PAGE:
Wednesday, January 8, 2014

Willfulness Claim Requires Knowledge of Patent by Employees with “Some Connection” to Infringement

The court denied defendant's motion to dismiss plaintiff's willful infringement claim for failure to sufficiently plead knowledge of the patent-in-suit. "While courts have emphasized the importance of pleading the defendant’s knowledge of the patent-in-suit, when, as here, the defendant is a corporation, this pleading requirement should be evaluated through the scope of corporate law and agency principles. . . . In the context of willful infringement, it is safe to say that the employees required to have knowledge of the asserted patent must have some connection to the decision willfully to infringe. . . . According to [plaintiff's] complaint, [defendant] learned of the [patent-in-suit] when it acquired . . . employees who were the inventors of [certain] patents. The former . . . employees were aware of the [patent-in-suit] because it was cited to them in the prosecution history of [their] patents.. . . . [Defendant's] arguments, especially those that the . . . inventors would have forgotten [plaintiff's] patent, go to the weight of the evidence rather than the sufficiency of [plaintiff's] allegations. . . . One can reasonably infer that [the acquired employees], who themselves knew of the [patent-in-suit], later had a connection to [defendant's] willful infringement."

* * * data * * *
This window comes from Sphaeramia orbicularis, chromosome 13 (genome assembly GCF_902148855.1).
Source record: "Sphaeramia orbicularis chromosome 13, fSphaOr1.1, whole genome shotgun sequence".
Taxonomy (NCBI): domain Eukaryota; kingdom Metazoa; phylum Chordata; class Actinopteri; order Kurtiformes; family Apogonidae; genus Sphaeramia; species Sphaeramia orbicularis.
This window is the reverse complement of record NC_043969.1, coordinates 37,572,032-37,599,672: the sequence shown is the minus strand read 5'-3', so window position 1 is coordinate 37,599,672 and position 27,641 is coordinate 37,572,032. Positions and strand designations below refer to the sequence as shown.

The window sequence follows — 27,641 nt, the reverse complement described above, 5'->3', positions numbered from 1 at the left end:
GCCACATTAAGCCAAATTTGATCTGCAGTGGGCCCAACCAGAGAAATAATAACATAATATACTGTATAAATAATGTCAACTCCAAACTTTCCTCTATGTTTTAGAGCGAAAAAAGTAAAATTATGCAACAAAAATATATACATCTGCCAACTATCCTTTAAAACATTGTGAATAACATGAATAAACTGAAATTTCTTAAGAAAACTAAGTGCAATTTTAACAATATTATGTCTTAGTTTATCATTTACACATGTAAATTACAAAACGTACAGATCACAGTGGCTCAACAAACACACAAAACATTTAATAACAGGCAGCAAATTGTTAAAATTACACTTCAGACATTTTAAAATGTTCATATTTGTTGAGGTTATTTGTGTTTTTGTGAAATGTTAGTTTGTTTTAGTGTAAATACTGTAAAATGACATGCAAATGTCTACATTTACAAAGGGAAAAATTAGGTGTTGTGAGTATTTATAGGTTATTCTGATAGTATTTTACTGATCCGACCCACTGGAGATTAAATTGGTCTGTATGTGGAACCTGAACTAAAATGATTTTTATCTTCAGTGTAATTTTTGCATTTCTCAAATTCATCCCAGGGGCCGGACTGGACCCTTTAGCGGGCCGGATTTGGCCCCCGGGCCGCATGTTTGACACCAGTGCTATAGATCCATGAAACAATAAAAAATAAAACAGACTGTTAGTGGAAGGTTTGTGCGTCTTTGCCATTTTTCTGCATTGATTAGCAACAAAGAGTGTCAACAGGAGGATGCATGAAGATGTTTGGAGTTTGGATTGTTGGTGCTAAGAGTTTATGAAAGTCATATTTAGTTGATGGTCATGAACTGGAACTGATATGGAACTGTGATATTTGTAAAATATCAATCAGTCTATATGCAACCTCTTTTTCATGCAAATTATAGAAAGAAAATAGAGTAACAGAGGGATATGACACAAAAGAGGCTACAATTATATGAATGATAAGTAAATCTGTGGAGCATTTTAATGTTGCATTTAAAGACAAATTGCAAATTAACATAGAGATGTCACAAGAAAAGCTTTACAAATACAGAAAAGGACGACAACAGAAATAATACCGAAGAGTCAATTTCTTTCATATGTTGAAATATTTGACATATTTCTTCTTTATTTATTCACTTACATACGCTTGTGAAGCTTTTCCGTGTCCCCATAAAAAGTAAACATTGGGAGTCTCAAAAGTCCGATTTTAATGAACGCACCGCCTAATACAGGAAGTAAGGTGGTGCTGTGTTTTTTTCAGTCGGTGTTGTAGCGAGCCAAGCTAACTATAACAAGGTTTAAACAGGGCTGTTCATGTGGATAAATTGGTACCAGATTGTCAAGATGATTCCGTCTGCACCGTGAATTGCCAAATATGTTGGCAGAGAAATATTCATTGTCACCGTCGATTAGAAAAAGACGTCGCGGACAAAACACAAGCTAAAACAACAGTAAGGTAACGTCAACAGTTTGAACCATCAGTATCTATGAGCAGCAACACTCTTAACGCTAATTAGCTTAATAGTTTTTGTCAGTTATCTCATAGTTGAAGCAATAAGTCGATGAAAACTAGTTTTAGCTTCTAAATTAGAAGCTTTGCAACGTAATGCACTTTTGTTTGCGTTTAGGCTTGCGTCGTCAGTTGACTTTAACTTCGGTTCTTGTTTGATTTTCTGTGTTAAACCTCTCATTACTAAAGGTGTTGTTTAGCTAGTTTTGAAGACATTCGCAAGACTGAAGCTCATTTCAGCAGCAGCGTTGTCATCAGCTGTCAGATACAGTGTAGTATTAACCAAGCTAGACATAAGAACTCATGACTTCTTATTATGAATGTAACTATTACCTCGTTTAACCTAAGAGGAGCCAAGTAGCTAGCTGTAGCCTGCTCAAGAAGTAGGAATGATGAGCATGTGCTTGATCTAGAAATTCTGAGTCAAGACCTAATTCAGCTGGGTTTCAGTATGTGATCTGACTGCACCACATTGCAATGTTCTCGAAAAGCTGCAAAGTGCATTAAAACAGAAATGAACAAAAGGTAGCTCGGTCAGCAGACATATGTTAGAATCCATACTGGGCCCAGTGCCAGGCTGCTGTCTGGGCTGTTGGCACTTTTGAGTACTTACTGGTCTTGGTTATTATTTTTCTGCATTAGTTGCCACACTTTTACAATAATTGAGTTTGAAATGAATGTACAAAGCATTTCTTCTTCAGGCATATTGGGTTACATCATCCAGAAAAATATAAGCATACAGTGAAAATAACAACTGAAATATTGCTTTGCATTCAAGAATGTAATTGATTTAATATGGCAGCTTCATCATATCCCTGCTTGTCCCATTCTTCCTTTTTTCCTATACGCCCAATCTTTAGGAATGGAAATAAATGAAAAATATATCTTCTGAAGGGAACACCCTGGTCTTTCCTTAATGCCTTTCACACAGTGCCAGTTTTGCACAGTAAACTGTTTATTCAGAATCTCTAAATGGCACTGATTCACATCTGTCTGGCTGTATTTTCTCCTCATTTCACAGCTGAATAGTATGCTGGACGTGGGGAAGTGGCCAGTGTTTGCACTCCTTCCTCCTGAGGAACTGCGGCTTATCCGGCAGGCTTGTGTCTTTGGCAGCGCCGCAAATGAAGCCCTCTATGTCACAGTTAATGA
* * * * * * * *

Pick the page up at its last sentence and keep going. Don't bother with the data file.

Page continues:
Potter Voice Technologies LLC, v. Apple, Inc., et. al., 4-13-cv-01710 (CAND January 6, 2014, Order) (Wilken, J.)

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